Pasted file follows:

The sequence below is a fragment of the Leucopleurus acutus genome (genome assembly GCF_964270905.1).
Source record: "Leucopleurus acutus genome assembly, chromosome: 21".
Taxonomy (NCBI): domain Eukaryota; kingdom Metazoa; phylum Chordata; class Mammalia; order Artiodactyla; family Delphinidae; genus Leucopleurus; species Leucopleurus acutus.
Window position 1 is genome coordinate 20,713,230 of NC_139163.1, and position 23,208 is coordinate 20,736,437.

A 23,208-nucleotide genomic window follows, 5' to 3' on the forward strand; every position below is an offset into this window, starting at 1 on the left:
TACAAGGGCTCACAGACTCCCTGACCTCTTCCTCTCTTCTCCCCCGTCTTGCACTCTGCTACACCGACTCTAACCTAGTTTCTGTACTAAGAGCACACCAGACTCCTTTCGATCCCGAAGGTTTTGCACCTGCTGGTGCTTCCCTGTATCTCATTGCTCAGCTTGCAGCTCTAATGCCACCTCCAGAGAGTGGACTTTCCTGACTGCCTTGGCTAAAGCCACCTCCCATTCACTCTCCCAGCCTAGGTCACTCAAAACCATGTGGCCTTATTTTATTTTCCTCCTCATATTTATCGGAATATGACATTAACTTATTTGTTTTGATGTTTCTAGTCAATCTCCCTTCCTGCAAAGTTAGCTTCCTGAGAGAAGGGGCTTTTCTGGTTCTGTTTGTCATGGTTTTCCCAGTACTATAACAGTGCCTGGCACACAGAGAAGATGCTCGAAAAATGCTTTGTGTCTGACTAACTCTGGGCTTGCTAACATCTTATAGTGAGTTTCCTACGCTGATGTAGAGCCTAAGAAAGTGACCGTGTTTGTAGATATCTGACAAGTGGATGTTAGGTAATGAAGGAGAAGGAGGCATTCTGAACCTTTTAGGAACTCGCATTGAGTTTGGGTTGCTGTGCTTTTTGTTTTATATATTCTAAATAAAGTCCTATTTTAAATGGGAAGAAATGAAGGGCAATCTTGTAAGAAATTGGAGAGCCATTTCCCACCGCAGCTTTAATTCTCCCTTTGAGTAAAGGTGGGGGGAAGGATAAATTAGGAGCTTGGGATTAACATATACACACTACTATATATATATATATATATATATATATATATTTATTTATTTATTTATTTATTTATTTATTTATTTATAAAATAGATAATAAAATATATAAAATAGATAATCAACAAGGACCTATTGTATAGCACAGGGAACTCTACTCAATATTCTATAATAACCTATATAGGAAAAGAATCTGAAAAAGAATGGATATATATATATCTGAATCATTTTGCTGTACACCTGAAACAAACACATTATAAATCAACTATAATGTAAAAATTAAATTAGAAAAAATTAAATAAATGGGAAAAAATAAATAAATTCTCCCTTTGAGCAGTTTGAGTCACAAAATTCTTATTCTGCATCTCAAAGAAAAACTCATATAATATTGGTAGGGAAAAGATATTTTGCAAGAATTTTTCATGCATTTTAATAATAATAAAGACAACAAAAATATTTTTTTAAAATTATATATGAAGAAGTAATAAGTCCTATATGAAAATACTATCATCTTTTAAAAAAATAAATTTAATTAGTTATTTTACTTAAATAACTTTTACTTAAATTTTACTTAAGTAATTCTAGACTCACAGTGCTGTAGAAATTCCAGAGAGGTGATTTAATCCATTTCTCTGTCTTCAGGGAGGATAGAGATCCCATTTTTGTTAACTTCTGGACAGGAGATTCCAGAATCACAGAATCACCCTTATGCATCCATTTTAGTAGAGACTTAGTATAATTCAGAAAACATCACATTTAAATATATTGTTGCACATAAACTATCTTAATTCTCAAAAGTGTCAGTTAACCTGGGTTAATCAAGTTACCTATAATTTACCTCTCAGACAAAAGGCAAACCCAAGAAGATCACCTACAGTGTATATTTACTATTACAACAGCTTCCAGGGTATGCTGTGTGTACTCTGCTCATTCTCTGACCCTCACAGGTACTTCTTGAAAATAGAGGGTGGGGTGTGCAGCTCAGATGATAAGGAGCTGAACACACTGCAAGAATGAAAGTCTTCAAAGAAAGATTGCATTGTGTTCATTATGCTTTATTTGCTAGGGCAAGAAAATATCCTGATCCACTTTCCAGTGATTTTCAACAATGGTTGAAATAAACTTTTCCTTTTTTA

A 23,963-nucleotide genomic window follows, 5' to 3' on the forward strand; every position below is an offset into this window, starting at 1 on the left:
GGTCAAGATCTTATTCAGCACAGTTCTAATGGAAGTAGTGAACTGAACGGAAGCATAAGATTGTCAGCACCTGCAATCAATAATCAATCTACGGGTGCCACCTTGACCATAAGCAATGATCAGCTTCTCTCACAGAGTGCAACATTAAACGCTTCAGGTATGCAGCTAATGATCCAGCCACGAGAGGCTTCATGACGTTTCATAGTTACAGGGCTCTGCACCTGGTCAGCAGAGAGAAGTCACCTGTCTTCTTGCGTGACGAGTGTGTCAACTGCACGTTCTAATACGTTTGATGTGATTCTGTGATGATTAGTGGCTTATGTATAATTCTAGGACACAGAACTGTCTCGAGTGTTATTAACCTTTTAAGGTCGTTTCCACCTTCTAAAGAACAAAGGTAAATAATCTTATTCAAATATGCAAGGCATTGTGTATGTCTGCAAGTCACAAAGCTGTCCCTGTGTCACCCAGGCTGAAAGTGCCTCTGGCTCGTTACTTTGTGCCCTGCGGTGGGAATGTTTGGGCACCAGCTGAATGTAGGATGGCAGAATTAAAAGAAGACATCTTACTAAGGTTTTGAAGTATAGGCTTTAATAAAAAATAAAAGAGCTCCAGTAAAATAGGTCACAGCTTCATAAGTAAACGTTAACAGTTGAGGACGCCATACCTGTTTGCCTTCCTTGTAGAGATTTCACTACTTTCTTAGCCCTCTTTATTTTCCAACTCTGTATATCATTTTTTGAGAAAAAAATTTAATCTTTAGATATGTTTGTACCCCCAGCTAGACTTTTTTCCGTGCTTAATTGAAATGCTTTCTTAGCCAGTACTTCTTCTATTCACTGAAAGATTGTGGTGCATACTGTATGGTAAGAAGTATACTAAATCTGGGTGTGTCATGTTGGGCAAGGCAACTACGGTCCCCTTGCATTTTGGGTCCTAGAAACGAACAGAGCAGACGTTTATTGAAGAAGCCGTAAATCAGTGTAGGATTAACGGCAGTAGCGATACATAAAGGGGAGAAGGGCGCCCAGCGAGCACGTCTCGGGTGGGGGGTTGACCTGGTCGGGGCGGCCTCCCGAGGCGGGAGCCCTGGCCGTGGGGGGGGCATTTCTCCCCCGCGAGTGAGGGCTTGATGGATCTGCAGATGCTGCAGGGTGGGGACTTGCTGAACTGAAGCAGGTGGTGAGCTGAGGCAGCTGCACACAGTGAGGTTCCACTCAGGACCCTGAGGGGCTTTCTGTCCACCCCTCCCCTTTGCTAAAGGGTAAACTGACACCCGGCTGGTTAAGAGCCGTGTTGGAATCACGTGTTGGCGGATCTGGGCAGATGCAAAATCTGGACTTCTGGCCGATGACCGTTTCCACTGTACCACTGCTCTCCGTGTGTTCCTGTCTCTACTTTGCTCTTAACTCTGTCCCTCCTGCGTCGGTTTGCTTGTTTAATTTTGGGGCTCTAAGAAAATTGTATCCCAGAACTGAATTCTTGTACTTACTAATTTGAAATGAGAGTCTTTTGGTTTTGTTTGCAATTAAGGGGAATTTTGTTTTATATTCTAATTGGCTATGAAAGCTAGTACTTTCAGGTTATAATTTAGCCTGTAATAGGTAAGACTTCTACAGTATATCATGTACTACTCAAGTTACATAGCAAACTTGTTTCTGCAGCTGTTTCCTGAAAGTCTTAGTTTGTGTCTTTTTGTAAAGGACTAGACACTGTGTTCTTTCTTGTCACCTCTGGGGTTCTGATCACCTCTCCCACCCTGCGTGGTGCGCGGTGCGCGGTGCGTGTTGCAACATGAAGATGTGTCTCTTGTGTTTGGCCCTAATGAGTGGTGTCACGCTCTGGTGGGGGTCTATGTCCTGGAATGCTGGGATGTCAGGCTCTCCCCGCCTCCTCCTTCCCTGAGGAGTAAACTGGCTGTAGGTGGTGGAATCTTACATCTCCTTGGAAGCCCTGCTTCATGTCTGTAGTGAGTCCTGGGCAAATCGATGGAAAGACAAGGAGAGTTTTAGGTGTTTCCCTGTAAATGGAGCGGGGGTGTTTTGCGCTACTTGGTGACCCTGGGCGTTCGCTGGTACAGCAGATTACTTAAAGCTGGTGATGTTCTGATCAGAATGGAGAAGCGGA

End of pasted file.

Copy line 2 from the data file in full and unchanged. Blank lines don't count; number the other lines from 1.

Source record: "Leucopleurus acutus genome assembly, chromosome: 21".